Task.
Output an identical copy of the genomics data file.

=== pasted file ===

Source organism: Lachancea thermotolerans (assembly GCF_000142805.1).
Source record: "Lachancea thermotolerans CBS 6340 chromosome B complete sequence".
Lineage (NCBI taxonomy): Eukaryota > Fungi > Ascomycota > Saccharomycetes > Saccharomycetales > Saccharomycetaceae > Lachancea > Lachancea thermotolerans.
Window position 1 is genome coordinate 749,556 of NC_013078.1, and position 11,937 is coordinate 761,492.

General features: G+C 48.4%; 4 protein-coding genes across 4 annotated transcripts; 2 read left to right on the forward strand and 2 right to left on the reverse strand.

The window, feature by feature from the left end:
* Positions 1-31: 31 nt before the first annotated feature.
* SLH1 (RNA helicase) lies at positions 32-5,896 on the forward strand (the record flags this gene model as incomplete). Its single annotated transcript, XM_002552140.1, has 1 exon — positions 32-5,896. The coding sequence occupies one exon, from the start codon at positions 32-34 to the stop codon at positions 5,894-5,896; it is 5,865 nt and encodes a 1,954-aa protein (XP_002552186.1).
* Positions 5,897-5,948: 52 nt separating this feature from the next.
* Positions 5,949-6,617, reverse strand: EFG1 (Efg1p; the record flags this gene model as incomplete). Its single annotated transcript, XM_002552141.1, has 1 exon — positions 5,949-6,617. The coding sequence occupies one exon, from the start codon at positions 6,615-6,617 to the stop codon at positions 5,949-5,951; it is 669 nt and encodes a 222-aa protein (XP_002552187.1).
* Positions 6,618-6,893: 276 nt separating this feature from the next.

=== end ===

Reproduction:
Source organism: Lachancea thermotolerans (assembly GCF_000142805.1).
Source record: "Lachancea thermotolerans CBS 6340 chromosome B complete sequence".
Lineage (NCBI taxonomy): Eukaryota > Fungi > Ascomycota > Saccharomycetes > Saccharomycetales > Saccharomycetaceae > Lachancea > Lachancea thermotolerans.
Window position 1 is genome coordinate 749,556 of NC_013078.1, and position 11,937 is coordinate 761,492.

General features: G+C 48.4%; 4 protein-coding genes across 4 annotated transcripts; 2 read left to right on the forward strand and 2 right to left on the reverse strand.

The window, feature by feature from the left end:
* Positions 1-31: 31 nt before the first annotated feature.
* SLH1 (RNA helicase) lies at positions 32-5,896 on the forward strand (the record flags this gene model as incomplete). Its single annotated transcript, XM_002552140.1, has 1 exon — positions 32-5,896. The coding sequence occupies one exon, from the start codon at positions 32-34 to the stop codon at positions 5,894-5,896; it is 5,865 nt and encodes a 1,954-aa protein (XP_002552186.1).
* Positions 5,897-5,948: 52 nt separating this feature from the next.
* Positions 5,949-6,617, reverse strand: EFG1 (Efg1p; the record flags this gene model as incomplete). Its single annotated transcript, XM_002552141.1, has 1 exon — positions 5,949-6,617. The coding sequence occupies one exon, from the start codon at positions 6,615-6,617 to the stop codon at positions 5,949-5,951; it is 669 nt and encodes a 222-aa protein (XP_002552187.1).
* Positions 6,618-6,893: 276 nt separating this feature from the next.